Master Gardeners: Late-fruiting shrubs for garden beauty
Published 12:27 am Saturday, October 30, 2021
Edited by John Green
Originally published 10/20/20 by Molly Marquand
Winter is close at hand and for many Southeast Texas gardeners, winter seems long, dull, and monotonous. Know this fellow gardener, it doesn’t have to be. Late-fruiting trees and shrubs can bring color and texture back, even as our garden enters the darkest months of the year. These plants can literally bring life to the garden, too, as they draw birds and other wildlife to feast upon their fruits.
- American persimmon (Diospyros virginiana)
By mid-fall, East Coast–native persimmon is devoid of leaves and replete with blazing orange fruit that delights diminutive warblers and knee-high wild turkeys alike. Provide full to part sun and moist soil for best results, although this tree adapts to wet soil too. Choice cultivars include ‘Eureka’, known for its heavy yields; ‘Fuyu’, bears medium-sized fruit and is self-pollinating; ‘Tane-nashi’, a good choice if you have room for just one tree. USDA Zones 4–9. Read more about American persimmon here.
- American holly (Ilex opaca)
This shrub provides richness in the landscape with both its dark evergreen foliage and its scarlet winter drupes. The species hails from the Southeast and Mid-Atlantic and it is a good draw for many kinds of songbirds as wells a larval host for Henry’s elfin butterfly. Protect this plant from drying winter winds and plant it in evenly moist, acidic soil, in full to part sun. A male and a female cultivar are needed for fruit set. Zones 5–9. Read about additional recommended hollies here.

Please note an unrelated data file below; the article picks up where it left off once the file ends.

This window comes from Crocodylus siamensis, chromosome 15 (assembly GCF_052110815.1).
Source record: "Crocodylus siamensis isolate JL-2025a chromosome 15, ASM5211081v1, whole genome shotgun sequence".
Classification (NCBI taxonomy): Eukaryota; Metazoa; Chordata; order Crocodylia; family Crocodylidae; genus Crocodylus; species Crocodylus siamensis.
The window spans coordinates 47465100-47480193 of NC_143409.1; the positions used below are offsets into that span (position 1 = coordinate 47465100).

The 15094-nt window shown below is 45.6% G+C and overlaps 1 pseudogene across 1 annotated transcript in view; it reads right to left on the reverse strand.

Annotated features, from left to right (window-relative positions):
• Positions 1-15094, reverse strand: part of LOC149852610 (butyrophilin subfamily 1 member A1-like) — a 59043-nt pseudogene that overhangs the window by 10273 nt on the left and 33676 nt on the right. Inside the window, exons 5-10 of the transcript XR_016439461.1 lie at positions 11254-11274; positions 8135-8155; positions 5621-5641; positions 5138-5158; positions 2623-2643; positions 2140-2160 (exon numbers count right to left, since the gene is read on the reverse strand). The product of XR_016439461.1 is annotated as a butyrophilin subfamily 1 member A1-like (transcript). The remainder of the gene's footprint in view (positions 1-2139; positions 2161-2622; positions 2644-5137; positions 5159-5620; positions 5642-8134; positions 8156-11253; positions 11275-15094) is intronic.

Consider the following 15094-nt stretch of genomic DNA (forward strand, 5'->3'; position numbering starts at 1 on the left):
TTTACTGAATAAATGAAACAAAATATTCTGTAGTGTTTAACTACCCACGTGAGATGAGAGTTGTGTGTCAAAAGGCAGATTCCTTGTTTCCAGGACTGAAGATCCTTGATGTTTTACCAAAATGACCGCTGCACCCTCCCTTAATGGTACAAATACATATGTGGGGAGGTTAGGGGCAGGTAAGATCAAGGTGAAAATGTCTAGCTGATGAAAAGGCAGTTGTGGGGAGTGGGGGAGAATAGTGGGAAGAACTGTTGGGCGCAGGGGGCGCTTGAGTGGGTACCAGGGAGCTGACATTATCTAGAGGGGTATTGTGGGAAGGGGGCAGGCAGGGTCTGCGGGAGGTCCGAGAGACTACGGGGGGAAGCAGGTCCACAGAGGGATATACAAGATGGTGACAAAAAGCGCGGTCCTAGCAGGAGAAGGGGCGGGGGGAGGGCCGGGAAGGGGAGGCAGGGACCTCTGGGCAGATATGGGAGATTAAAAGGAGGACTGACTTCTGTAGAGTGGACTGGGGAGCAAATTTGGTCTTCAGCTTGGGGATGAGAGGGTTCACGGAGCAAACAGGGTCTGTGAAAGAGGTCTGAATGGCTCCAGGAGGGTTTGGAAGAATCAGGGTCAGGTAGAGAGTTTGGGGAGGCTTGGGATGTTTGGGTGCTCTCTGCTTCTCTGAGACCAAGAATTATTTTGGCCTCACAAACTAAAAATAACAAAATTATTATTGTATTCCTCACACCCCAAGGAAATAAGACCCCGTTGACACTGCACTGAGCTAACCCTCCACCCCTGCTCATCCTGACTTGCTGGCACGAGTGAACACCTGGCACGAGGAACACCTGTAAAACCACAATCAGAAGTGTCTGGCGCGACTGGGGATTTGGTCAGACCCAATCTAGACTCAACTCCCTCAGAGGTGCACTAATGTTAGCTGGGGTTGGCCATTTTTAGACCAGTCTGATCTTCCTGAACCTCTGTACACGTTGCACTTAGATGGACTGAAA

- American beautyberry (Callicarpa americana)
This is one of the flashiest autumn shrubs, with vivid purple fruits that line long, arching branches. A fast grower, it needs some space to ramble. It can adapt to various soil types, but it will decline without enough sun. Provide some protection such as a winter mulch in the coldest corners of its range. Zones 6–9. Read more about American beautyberry here.
- Smooth witherod (Viburnum nudum)
This US-native viburnum makes quite a sight when its fruits turn inky blue and its leaves blaze crimson. Beloved by pollinators in spring and by wildlife of all kinds, it is a true ecological anchor for the garden. Give it full sun or part shade and moist to wet soil. ‘Winterthur’ is a compact selection suited to foundation plantings. Zones 5–9. Read more about witherod here.
- Sumacs (Rhus)
A handful of North American species offer excellent attributes for the garden setting. Their maroon fruits persist and stand out against snow and their glossy leaflets turn gorgeous shades of red, purple, and orange before they drop away for winter. Sumacs do need space; they are best kept to the edges of a garden or a loosely maintained area of the property.
If you have gardening questions, please contact Orange County Master Gardeners:
Facebook: Orange County Texas Master Gardeners Association
Orange County Master Gardner Helpline: (409) 882-7010